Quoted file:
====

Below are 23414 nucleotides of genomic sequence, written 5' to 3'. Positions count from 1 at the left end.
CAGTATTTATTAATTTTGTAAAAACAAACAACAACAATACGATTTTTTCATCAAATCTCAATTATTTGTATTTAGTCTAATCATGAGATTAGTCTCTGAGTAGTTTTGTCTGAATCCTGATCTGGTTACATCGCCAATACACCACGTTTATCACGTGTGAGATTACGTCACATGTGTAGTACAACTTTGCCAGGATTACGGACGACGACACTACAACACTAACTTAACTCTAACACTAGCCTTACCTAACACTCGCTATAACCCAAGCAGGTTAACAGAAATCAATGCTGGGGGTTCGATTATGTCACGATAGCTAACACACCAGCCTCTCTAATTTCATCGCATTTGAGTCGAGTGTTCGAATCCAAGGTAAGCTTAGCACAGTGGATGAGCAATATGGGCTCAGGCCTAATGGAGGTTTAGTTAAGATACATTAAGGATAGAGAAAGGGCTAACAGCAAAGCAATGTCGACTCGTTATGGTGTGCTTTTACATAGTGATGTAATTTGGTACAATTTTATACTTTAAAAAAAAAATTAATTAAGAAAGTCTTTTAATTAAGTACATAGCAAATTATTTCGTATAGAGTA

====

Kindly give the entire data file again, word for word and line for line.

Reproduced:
Below are 23414 nucleotides of genomic sequence, written 5' to 3'. Positions count from 1 at the left end.
CAGTATTTATTAATTTTGTAAAAACAAACAACAACAATACGATTTTTTCATCAAATCTCAATTATTTGTATTTAGTCTAATCATGAGATTAGTCTCTGAGTAGTTTTGTCTGAATCCTGATCTGGTTACATCGCCAATACACCACGTTTATCACGTGTGAGATTACGTCACATGTGTAGTACAACTTTGCCAGGATTACGGACGACGACACTACAACACTAACTTAACTCTAACACTAGCCTTACCTAACACTCGCTATAACCCAAGCAGGTTAACAGAAATCAATGCTGGGGGTTCGATTATGTCACGATAGCTAACACACCAGCCTCTCTAATTTCATCGCATTTGAGTCGAGTGTTCGAATCCAAGGTAAGCTTAGCACAGTGGATGAGCAATATGGGCTCAGGCCTAATGGAGGTTTAGTTAAGATACATTAAGGATAGAGAAAGGGCTAACAGCAAAGCAATGTCGACTCGTTATGGTGTGCTTTTACATAGTGATGTAATTTGGTACAATTTTATACTTTAAAAAAAAAATTAATTAAGAAAGTCTTTTAATTAAGTACATAGCAAATTATTTCGTATAGAGTA